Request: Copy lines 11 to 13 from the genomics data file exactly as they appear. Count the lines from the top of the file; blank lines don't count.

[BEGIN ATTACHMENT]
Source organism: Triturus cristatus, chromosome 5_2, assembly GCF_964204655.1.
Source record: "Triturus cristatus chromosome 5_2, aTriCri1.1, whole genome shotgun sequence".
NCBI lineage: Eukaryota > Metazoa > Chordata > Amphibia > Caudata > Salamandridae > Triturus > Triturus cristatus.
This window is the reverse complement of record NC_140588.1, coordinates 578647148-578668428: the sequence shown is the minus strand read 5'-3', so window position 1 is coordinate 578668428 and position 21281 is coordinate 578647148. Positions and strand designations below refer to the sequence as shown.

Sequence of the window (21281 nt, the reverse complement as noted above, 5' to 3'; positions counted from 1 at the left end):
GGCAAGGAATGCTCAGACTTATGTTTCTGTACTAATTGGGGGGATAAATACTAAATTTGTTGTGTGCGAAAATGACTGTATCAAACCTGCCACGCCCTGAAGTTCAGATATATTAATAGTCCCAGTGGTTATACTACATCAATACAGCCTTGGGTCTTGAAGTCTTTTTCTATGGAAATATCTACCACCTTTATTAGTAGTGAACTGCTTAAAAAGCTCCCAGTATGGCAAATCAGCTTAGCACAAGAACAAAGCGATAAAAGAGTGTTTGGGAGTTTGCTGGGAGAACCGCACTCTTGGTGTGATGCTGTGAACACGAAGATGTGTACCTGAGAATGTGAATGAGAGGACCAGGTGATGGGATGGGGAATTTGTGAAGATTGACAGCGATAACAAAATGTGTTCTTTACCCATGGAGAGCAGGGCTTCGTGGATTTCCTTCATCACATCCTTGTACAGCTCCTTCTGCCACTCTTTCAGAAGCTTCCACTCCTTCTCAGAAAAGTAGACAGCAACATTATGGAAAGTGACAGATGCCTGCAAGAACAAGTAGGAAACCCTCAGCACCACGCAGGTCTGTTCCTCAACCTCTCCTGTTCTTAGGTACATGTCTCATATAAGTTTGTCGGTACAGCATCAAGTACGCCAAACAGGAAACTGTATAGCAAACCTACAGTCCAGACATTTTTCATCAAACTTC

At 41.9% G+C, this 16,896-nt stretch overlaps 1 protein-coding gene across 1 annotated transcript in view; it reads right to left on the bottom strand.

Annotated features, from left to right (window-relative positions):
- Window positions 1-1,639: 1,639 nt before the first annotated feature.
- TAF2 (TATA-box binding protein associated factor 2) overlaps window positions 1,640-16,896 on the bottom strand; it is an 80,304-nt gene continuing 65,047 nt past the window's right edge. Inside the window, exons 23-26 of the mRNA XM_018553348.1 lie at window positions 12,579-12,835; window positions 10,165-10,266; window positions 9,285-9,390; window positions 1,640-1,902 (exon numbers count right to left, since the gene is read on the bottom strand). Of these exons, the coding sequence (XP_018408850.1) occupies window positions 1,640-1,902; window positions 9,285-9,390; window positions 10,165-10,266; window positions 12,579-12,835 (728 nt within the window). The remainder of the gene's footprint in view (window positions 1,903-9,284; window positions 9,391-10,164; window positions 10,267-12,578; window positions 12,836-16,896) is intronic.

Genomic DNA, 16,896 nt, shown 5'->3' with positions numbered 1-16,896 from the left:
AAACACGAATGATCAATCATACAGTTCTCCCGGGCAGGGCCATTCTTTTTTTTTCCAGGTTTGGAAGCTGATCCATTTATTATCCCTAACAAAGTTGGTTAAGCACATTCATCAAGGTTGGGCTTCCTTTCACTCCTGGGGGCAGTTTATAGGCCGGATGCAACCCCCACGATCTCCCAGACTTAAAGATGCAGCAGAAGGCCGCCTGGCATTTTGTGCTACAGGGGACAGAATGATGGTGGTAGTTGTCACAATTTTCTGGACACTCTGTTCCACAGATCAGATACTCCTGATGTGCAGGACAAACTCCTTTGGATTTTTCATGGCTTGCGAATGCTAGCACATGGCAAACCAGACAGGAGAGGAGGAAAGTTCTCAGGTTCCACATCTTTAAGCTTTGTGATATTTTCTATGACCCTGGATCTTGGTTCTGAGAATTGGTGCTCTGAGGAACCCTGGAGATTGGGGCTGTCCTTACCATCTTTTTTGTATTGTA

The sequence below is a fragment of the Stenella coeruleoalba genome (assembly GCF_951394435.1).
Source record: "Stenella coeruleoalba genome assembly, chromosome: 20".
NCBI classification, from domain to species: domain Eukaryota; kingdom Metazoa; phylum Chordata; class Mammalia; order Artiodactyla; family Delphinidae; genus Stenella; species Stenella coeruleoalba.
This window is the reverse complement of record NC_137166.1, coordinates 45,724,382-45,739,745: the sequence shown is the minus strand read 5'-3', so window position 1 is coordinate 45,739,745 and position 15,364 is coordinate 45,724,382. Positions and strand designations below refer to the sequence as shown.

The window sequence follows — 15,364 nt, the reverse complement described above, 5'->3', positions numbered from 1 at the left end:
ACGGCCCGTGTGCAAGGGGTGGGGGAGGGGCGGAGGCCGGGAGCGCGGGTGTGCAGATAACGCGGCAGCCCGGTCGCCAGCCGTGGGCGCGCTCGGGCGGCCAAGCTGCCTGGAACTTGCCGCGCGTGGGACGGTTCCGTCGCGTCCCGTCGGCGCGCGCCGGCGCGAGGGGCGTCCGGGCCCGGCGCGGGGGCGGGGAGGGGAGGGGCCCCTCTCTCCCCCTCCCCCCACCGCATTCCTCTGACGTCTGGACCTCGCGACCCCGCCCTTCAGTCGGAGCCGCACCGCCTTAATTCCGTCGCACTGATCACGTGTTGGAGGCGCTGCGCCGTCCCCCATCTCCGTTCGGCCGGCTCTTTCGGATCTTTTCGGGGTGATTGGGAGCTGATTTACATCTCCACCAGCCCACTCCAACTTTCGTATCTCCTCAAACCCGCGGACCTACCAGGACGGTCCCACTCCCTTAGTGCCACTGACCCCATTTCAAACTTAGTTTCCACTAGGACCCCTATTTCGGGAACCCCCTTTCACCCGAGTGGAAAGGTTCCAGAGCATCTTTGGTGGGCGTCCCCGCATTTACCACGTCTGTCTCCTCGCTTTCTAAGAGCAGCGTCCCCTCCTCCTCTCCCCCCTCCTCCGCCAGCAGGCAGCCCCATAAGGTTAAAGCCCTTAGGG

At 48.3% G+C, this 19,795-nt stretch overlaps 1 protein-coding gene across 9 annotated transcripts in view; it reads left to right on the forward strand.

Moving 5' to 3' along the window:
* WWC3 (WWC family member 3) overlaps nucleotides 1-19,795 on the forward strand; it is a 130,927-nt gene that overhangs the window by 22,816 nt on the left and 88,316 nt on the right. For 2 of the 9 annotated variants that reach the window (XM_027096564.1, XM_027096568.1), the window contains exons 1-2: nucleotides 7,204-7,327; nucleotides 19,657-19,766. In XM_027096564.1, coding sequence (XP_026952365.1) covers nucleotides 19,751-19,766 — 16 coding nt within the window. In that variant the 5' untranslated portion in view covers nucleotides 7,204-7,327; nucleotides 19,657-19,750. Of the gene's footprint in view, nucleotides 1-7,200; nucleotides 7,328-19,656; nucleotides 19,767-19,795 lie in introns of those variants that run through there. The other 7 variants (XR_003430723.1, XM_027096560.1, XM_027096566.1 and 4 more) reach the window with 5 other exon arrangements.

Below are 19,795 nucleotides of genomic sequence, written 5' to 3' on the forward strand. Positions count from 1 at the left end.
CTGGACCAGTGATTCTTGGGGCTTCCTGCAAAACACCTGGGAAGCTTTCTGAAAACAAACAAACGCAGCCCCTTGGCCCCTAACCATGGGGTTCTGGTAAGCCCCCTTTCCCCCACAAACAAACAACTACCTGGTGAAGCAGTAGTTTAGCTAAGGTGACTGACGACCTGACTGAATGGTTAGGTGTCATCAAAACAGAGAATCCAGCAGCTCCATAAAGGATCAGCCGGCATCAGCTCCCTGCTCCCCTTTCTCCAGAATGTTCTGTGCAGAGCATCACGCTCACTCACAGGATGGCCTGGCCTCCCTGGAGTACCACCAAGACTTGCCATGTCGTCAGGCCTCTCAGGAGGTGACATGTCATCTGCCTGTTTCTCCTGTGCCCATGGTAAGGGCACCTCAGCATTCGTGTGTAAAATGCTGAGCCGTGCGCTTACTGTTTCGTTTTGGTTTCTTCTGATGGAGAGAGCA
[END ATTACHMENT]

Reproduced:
Genomic DNA, 16,896 nt, shown 5'->3' with positions numbered 1-16,896 from the left:
AAACACGAATGATCAATCATACAGTTCTCCCGGGCAGGGCCATTCTTTTTTTTTCCAGGTTTGGAAGCTGATCCATTTATTATCCCTAACAAAGTTGGTTAAGCACATTCATCAAGGTTGGGCTTCCTTTCACTCCTGGGGGCAGTTTATAGGCCGGATGCAACCCCCACGATCTCCCAGACTTAAAGATGCAGCAGAAGGCCGCCTGGCATTTTGTGCTACAGGGGACAGAATGATGGTGGTAGTTGTCACAATTTTCTGGACACTCTGTTCCACAGATCAGATACTCCTGATGTGCAGGACAAACTCCTTTGGATTTTTCATGGCTTGCGAATGCTAGCACATGGCAAACCAGACAGGAGAGGAGGAAAGTTCTCAGGTTCCACATCTTTAAGCTTTGTGATATTTTCTATGACCCTGGATCTTGGTTCTGAGAATTGGTGCTCTGAGGAACCCTGGAGATTGGGGCTGTCCTTACCATCTTTTTTGTATTGTA

The sequence below is a fragment of the Stenella coeruleoalba genome (assembly GCF_951394435.1).